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Chenchen, an Africa wood species with a long list of applications has an even longer list of names.
The tree is called chenchen or antiaris, but also ako, koto, and kyenkyen are most commonly used, as well as bonkonko, kirundu, oro, ogiovu, ako, andoum, tsangu, akeche, mkuzu, mlulu, and mumaka.
It also is referred to as white sapele or white mahogany because it has a nice ribbony-grain pattern similar to the ribbon stripe in sapele.
In English it may be called bark cloth tree, antiaris, false iroko - a name some have taken issue issue with - false mvule or upas or ancar tree, its Javanese names, or in the Indonesian language, bemu. In the Philippines it is upas, and in Malaysia Ipoh or ancar, in Thai it is the yangyong. On China's Hainan Island, it is the "Poison Arrow Tree" because its latex was smeared on arrowheads in ancient times for use in hunting and warfare.
Okay, so this tree definitely has naming issues.
High grade chenchen with good color and an interesting grain pattern is used in high-end projects, such as architectural woodworking applications. Chenchen logs are large and generate a very good yield of material.
It offers a nice light color and is an attractive wood that can be stained. It is easy to go from dark to light with this wood. Lower grades are typically rotary cut, and used for backing in plywood.
Chenchen is not a mainstream veneer in the U.S. market, like cherry, makore or sapele. In Africa, it is used extensively as a commodity wood. In addition to veneer and plywood, chenchen is used for furniture components and joinery. It is also used in light construction, and in boxes and crates.
In fact it is these industrial uses that may be giving chen chen some attention lately (interest has been trending up at WoodoftheMonth.com) - as a candidate for an alternate to balsa wood. So far chen chen is a fairly small-scale source of timber, but it yields a lightweight hardwood with density of 23 to 33 pounds per cubic foot (250-540 kilogram per cubic meter) - similar to balsa.
Shortages of balsa wood - used historically in model planes - have been cropping up, perhaps because balsa is used in those very large wind turbine blades. They contain carefully arrayed strips of balsa wood from Ecuador, which provides 95 percent of the world’s supply.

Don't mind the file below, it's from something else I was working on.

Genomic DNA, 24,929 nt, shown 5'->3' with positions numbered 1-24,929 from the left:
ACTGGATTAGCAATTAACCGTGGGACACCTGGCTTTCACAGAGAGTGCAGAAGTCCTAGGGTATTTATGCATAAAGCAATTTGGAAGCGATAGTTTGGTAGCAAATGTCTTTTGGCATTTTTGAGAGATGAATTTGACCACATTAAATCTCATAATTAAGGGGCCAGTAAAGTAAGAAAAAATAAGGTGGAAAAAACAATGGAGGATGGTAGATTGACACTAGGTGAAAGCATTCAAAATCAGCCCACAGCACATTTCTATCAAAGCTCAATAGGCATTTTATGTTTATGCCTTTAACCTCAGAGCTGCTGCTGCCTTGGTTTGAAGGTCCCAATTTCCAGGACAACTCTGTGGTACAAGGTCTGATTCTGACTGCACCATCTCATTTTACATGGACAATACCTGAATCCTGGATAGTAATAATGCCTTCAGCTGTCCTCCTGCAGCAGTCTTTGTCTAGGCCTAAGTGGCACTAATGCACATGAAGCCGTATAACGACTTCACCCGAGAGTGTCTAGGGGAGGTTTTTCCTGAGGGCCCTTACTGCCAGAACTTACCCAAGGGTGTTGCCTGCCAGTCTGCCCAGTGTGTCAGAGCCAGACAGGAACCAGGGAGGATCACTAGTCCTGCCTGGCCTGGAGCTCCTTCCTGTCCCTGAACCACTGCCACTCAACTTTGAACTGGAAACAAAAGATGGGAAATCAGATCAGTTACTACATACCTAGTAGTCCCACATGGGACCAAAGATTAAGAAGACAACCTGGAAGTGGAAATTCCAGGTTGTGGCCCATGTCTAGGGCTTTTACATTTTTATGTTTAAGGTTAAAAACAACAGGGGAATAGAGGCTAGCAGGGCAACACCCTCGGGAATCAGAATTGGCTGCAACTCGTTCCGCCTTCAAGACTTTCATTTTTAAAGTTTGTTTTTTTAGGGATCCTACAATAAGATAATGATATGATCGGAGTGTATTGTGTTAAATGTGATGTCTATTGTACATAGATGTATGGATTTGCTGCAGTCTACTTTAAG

turbine blades contain carefully arrayed strips of balsa wood from Ecuador, which provides 95 percent of the world’s supply. - See more at: http://www.woodworkingnetwork.com/wood-market-trends/woodworking-industr...
Chenchen wood peels very easily and evenly, so it is commonly used for veneer. It's mainly used for the panel industry in the United States and it's typically quartered.
It is sometimes referred to as blonde sapele because it has a similar ribbon stripe, but some have taken issue with another name for the tree, false iroko, because chenchen is relatively soft and lightweight while iroko is as hard as a rock.
Chechen is a cleaner wood than sapele - it doesn't have the pin knots that sapele can have. It is one of the more economical trees from Africa. It grows thick and fast and abundantly. Trees are so large - that a single tree can yield 200,000 square feet of veneer.
Chenchen has found use in the U.S. for architectural panels and store fixtures. In Africa, chenchen it is mass produced in plywood and used for inexpensive furniture.
Chenchen grows throughout the high forest zones of West, Central and East Africa. In Ghana, it is known as kyenkyen and chenchen. In Tanzania, it is called mkuzu and mlulu. In Nigeria, it is oro and ogiovu, while in Uganda it is called kirundo and mumaka. In Senegal, it is known as ako. Another regional name is bark cloth tree - because the inner bark of the tree was used to make white cloth. Long ago, the trees were cut to make canoes.
Antiaris will season without difficulty but requires extreme care after the tree is cut, otherwise a blue stain will develop. The trees routinely grow to 100 feet or more and are easily distinguished because of their distinctive smooth bark, which ranges from pale, dirty white, to yellow, to pure white.†
The authors of Tropical Timbers of the World from the U.S. Department of Agriculture Forest Service said that the wood seasons rapidly, but "there is a pronounced tendency to warp, particularly twisting." They suggest a kiln schedule of T2-D4 for 4/4 stock and T2-D3 for 8/4 stock.
†Source: Albert Constantine Jr., Know Your Woods
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